`color {blue}{➢➢}` The magnetic field is now thought to arise due to electrical currents produced by convective motion of metallic fluids (consisting mostly of molten iron and nickel) in the outer core of the earth. This is known as the dynamo effect.

`color {blue}{➢➢}` The magnetic field lines of the earth resemble that of a (hypothetical) magnetic dipole located at the centre of the earth.

`color {blue}{➢➢}` The axis of the dipole does not coincide with the axis of rotation of the earth but is presently titled by approximately `color{blue}(11.3^0)` with respect to the later. In this way of looking at it, the magnetic poles are located where the magnetic field lines due to the dipole enter or leave the earth.

`color {blue}{➢➢}` The location of the north magnetic pole is at a latitude of `color{blue}(79.74^(0) N)` and a longitude of `color{blue}(71.8^0 W)`, a place somewhere in north Canada. The magnetic south pole is at `color{blue}(79.74^0 S, 108.22^0 E)` in the Antarctica.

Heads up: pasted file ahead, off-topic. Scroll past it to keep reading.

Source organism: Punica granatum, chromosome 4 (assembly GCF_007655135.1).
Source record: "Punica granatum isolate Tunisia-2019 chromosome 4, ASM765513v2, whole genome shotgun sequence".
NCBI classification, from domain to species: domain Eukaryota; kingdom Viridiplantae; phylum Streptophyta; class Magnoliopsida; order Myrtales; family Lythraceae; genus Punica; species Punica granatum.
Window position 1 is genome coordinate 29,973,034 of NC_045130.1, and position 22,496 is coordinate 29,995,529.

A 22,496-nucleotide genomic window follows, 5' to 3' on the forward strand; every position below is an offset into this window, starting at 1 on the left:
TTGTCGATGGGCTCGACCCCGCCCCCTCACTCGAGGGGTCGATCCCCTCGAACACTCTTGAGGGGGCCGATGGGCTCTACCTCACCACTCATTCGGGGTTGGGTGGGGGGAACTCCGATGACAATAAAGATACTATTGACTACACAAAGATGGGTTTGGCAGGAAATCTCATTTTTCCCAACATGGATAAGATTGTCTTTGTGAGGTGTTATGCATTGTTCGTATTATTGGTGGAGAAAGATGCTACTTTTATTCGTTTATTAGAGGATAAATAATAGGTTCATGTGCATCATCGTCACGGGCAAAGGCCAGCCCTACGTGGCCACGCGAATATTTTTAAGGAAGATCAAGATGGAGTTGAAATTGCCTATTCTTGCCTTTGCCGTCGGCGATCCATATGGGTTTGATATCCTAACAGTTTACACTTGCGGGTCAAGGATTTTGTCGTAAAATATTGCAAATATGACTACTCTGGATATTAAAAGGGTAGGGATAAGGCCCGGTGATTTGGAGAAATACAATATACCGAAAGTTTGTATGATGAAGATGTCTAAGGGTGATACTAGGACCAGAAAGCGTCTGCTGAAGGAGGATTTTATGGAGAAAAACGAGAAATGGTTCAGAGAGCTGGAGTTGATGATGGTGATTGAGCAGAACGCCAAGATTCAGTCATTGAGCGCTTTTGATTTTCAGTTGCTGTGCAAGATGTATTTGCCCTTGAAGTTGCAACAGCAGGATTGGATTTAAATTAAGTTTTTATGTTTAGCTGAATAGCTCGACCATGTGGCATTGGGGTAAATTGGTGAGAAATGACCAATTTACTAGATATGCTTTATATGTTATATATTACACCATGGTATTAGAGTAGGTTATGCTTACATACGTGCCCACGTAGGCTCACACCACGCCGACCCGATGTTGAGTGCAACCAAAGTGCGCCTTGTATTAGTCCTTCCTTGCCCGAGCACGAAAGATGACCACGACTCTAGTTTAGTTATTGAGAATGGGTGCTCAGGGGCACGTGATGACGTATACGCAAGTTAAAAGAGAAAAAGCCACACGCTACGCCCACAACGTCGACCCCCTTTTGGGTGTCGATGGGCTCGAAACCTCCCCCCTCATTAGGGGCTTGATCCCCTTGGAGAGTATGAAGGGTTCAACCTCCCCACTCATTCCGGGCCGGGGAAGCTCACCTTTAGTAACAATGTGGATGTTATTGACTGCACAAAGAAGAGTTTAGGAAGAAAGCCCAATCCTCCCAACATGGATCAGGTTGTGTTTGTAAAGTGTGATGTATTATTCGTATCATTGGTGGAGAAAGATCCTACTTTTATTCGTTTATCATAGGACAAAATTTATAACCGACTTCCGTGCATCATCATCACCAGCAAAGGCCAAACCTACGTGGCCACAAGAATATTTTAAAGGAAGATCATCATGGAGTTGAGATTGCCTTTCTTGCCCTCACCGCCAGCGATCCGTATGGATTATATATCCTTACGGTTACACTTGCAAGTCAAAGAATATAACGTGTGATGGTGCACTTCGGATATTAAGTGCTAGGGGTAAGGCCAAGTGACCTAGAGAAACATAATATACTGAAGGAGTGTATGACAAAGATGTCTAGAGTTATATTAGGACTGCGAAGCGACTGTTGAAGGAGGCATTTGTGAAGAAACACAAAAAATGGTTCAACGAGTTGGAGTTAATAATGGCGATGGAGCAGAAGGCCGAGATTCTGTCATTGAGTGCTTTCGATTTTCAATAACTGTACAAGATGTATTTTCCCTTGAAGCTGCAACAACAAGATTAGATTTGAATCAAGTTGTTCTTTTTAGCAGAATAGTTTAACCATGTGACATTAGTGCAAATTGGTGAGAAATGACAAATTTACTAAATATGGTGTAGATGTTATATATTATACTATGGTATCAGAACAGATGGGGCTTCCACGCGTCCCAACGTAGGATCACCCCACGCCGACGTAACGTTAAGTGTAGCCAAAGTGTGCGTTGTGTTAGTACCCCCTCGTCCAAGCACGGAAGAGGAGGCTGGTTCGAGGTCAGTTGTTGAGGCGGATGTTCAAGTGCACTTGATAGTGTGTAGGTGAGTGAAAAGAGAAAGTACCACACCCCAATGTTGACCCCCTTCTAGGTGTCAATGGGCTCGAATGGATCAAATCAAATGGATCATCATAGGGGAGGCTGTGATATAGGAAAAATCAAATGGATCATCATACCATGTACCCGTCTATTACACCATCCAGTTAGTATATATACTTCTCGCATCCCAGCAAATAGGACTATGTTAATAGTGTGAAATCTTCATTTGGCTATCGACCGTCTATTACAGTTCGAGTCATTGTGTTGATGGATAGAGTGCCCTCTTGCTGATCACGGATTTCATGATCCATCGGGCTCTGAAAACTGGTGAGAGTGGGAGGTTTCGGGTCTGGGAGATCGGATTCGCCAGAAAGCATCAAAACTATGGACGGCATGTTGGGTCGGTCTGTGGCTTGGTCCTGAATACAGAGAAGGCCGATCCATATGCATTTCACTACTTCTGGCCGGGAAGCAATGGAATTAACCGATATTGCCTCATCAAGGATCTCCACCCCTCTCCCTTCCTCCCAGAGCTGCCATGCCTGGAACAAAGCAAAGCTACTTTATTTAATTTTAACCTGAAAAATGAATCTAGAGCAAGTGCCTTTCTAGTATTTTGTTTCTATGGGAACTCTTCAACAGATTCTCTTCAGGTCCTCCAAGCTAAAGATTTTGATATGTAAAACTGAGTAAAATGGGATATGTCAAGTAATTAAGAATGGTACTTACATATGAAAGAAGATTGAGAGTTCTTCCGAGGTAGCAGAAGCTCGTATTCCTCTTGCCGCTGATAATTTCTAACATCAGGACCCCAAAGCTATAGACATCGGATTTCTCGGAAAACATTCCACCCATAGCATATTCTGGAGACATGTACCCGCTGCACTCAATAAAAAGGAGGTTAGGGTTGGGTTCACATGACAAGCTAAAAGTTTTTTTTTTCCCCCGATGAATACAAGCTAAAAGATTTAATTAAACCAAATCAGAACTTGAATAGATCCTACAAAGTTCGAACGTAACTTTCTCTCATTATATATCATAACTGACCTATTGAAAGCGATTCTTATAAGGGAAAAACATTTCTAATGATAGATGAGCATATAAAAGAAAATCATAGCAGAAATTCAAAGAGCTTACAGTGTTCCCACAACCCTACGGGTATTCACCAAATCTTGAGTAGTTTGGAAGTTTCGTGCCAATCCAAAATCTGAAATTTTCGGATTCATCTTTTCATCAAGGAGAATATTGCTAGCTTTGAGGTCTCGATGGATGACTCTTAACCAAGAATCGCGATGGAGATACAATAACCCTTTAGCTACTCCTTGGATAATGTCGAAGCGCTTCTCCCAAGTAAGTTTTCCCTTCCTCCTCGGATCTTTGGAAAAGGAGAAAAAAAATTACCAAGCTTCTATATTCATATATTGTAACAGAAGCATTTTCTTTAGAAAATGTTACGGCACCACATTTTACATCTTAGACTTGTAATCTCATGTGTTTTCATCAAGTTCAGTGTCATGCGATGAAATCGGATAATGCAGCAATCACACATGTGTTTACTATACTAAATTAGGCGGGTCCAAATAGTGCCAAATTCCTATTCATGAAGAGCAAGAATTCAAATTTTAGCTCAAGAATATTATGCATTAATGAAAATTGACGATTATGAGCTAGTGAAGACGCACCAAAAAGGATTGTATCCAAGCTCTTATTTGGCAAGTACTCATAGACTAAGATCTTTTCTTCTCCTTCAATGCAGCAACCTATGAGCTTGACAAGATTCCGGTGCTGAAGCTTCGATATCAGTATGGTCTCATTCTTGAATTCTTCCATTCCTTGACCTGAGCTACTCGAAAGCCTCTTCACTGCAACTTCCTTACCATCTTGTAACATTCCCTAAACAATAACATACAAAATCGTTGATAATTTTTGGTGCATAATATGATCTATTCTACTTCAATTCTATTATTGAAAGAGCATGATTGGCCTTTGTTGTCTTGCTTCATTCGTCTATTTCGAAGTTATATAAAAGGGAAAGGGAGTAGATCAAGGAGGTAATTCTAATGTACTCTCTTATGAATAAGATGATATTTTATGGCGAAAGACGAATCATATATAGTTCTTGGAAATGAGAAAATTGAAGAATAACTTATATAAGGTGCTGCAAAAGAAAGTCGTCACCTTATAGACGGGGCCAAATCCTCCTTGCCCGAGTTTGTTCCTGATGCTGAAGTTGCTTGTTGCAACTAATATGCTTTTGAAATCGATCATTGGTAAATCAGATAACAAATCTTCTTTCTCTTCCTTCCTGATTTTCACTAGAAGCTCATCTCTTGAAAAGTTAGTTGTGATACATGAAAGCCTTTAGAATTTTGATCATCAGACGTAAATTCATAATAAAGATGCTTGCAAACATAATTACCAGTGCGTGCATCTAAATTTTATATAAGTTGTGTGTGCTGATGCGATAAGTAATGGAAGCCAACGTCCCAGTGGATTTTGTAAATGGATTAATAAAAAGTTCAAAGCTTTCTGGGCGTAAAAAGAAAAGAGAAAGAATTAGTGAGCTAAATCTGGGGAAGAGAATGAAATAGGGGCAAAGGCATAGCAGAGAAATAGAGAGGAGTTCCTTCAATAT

`color {blue}{➢➢}` The pole near the geographic north pole of the earth is called the north magnetic pole. Likewise, the pole near the geographic south pole is called the south magnetic pole. There is some confusion in the nomenclature of the poles.

`color {blue}{➢➢}` If one looks at the magnetic field lines of the earth (Fig. 5.8), one sees that unlike in the case of a bar magnet, the field lines go into the earth at the north magnetic pole `color{blue}(N_m)` and come out from the south magnetic pole `color{blue}(S_m)`.

`color {blue}{➢➢}` The convention arose because the magnetic north was the direction to which the north pole of a magnetic needle pointed; the north pole of a magnet was so named as it was the north seeking pole. Thus, in reality, the north magnetic pole behaves like the south pole of a bar magnet inside the earth and vice versa.

Q 3164191055